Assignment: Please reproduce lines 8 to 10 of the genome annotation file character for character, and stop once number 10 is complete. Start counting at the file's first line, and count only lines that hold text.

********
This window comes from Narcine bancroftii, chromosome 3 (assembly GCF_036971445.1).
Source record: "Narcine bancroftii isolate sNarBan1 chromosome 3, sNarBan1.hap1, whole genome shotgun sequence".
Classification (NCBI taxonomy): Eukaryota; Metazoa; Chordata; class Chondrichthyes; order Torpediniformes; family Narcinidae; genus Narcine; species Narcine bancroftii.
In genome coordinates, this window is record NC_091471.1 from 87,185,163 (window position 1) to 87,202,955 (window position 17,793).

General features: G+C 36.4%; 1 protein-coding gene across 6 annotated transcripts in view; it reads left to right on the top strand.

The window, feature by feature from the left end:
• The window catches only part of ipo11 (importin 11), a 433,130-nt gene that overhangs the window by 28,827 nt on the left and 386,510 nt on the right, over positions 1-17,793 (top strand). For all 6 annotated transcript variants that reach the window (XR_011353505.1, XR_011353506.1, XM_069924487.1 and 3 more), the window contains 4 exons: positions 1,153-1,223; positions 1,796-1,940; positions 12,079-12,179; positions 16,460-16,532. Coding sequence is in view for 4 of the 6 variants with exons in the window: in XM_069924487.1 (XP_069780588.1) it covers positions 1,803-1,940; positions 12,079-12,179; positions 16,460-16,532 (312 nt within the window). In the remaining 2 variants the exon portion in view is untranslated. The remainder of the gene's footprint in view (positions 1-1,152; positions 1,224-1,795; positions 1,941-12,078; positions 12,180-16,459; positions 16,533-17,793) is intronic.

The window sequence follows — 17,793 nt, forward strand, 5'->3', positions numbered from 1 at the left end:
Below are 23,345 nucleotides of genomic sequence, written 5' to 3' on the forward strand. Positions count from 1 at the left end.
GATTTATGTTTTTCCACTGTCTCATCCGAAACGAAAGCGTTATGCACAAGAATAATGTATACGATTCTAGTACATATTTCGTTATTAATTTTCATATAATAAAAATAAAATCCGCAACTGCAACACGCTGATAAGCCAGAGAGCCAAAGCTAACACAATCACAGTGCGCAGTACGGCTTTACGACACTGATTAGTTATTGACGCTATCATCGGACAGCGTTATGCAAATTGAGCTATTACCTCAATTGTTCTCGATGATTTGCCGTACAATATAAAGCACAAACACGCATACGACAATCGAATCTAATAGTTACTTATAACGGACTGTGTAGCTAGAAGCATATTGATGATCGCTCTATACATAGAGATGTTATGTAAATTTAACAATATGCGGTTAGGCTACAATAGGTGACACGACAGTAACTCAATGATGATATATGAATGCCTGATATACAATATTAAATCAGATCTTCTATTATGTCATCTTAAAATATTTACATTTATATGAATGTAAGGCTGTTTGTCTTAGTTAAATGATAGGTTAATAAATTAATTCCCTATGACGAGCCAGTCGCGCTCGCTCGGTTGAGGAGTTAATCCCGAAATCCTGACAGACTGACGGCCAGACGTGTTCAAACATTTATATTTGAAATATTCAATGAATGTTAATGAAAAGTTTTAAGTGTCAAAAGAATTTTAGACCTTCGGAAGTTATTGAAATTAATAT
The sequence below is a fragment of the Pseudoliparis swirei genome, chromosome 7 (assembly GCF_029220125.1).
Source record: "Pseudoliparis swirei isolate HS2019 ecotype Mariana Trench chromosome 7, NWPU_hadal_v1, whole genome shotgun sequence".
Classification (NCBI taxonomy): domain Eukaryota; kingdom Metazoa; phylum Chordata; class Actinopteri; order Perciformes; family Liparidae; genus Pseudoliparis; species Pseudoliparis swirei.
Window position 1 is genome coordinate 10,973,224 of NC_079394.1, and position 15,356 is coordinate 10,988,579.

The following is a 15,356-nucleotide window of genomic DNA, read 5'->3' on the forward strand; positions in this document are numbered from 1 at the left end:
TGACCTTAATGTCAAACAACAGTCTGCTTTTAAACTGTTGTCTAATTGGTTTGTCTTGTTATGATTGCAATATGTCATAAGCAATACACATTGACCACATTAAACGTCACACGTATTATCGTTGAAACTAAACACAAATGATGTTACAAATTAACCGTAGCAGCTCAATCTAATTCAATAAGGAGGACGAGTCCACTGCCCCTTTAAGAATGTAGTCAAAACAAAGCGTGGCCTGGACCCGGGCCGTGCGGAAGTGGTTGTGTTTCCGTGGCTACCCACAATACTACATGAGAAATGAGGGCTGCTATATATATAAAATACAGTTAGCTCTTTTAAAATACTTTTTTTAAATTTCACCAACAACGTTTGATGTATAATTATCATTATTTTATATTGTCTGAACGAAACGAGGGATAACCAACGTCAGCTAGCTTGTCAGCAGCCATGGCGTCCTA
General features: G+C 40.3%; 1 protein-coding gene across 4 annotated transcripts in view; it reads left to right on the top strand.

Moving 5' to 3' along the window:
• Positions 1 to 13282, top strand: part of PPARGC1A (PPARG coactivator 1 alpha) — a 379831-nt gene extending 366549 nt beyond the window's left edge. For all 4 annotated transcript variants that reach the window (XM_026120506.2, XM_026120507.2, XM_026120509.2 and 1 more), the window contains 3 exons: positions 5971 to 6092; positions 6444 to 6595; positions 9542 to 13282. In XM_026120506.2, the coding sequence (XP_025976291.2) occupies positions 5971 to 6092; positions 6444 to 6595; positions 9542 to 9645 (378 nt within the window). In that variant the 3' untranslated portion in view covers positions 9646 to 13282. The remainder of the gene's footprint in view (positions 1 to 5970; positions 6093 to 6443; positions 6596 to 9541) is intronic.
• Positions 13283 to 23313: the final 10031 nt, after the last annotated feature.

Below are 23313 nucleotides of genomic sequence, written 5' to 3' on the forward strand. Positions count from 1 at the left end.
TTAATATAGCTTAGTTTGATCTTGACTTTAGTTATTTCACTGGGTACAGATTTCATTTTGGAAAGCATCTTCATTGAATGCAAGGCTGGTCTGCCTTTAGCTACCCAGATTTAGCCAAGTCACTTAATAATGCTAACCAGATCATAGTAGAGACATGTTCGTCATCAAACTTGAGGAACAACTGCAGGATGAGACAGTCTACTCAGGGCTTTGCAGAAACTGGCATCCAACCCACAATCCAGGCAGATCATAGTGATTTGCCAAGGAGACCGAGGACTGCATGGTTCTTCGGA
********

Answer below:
The window sequence follows — 17,793 nt, forward strand, 5'->3', positions numbered from 1 at the left end:
Below are 23,345 nucleotides of genomic sequence, written 5' to 3' on the forward strand. Positions count from 1 at the left end.
GATTTATGTTTTTCCACTGTCTCATCCGAAACGAAAGCGTTATGCACAAGAATAATGTATACGATTCTAGTACATATTTCGTTATTAATTTTCATATAATAAAAATAAAATCCGCAACTGCAACACGCTGATAAGCCAGAGAGCCAAAGCTAACACAATCACAGTGCGCAGTACGGCTTTACGACACTGATTAGTTATTGACGCTATCATCGGACAGCGTTATGCAAATTGAGCTATTACCTCAATTGTTCTCGATGATTTGCCGTACAATATAAAGCACAAACACGCATACGACAATCGAATCTAATAGTTACTTATAACGGACTGTGTAGCTAGAAGCATATTGATGATCGCTCTATACATAGAGATGTTATGTAAATTTAACAATATGCGGTTAGGCTACAATAGGTGACACGACAGTAACTCAATGATGATATATGAATGCCTGATATACAATATTAAATCAGATCTTCTATTATGTCATCTTAAAATATTTACATTTATATGAATGTAAGGCTGTTTGTCTTAGTTAAATGATAGGTTAATAAATTAATTCCCTATGACGAGCCAGTCGCGCTCGCTCGGTTGAGGAGTTAATCCCGAAATCCTGACAGACTGACGGCCAGACGTGTTCAAACATTTATATTTGAAATATTCAATGAATGTTAATGAAAAGTTTTAAGTGTCAAAAGAATTTTAGACCTTCGGAAGTTATTGAAATTAATAT